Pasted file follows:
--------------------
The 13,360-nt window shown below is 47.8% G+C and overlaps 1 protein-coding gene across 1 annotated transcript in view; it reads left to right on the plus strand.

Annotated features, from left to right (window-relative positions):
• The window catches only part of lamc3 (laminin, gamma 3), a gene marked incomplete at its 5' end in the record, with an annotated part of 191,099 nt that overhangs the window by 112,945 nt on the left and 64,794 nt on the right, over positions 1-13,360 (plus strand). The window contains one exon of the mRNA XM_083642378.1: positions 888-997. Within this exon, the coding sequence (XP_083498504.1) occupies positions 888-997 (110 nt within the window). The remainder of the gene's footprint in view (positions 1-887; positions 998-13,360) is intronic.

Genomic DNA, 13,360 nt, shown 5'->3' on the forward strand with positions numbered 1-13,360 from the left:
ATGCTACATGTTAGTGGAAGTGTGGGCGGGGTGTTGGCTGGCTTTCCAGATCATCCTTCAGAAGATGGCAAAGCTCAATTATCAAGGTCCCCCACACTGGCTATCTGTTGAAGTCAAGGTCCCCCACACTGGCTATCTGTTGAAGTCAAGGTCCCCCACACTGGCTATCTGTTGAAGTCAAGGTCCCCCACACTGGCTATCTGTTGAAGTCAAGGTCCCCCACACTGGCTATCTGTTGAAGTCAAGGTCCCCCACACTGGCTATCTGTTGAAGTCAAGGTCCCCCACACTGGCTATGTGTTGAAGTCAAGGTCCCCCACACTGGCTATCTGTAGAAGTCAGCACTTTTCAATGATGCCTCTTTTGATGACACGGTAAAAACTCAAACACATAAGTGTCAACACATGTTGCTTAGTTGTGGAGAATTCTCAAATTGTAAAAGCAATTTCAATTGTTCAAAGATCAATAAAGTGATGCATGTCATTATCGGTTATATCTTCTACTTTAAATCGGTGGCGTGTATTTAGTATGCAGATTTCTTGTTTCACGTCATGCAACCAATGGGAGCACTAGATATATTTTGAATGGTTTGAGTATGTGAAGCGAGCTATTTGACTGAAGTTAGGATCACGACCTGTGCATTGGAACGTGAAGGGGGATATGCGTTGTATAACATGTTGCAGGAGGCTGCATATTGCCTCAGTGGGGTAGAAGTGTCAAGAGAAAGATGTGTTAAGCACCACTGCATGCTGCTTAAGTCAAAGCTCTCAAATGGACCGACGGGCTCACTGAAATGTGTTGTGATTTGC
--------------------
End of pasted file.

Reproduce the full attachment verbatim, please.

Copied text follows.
The 13,360-nt window shown below is 47.8% G+C and overlaps 1 protein-coding gene across 1 annotated transcript in view; it reads left to right on the plus strand.

Annotated features, from left to right (window-relative positions):
• The window catches only part of lamc3 (laminin, gamma 3), a gene marked incomplete at its 5' end in the record, with an annotated part of 191,099 nt that overhangs the window by 112,945 nt on the left and 64,794 nt on the right, over positions 1-13,360 (plus strand). The window contains one exon of the mRNA XM_083642378.1: positions 888-997. Within this exon, the coding sequence (XP_083498504.1) occupies positions 888-997 (110 nt within the window). The remainder of the gene's footprint in view (positions 1-887; positions 998-13,360) is intronic.

Genomic DNA, 13,360 nt, shown 5'->3' on the forward strand with positions numbered 1-13,360 from the left:
ATGCTACATGTTAGTGGAAGTGTGGGCGGGGTGTTGGCTGGCTTTCCAGATCATCCTTCAGAAGATGGCAAAGCTCAATTATCAAGGTCCCCCACACTGGCTATCTGTTGAAGTCAAGGTCCCCCACACTGGCTATCTGTTGAAGTCAAGGTCCCCCACACTGGCTATCTGTTGAAGTCAAGGTCCCCCACACTGGCTATCTGTTGAAGTCAAGGTCCCCCACACTGGCTATCTGTTGAAGTCAAGGTCCCCCACACTGGCTATCTGTTGAAGTCAAGGTCCCCCACACTGGCTATGTGTTGAAGTCAAGGTCCCCCACACTGGCTATCTGTAGAAGTCAGCACTTTTCAATGATGCCTCTTTTGATGACACGGTAAAAACTCAAACACATAAGTGTCAACACATGTTGCTTAGTTGTGGAGAATTCTCAAATTGTAAAAGCAATTTCAATTGTTCAAAGATCAATAAAGTGATGCATGTCATTATCGGTTATATCTTCTACTTTAAATCGGTGGCGTGTATTTAGTATGCAGATTTCTTGTTTCACGTCATGCAACCAATGGGAGCACTAGATATATTTTGAATGGTTTGAGTATGTGAAGCGAGCTATTTGACTGAAGTTAGGATCACGACCTGTGCATTGGAACGTGAAGGGGGATATGCGTTGTATAACATGTTGCAGGAGGCTGCATATTGCCTCAGTGGGGTAGAAGTGTCAAGAGAAAGATGTGTTAAGCACCACTGCATGCTGCTTAAGTCAAAGCTCTCAAATGGACCGACGGGCTCACTGAAATGTGTTGTGATTTGC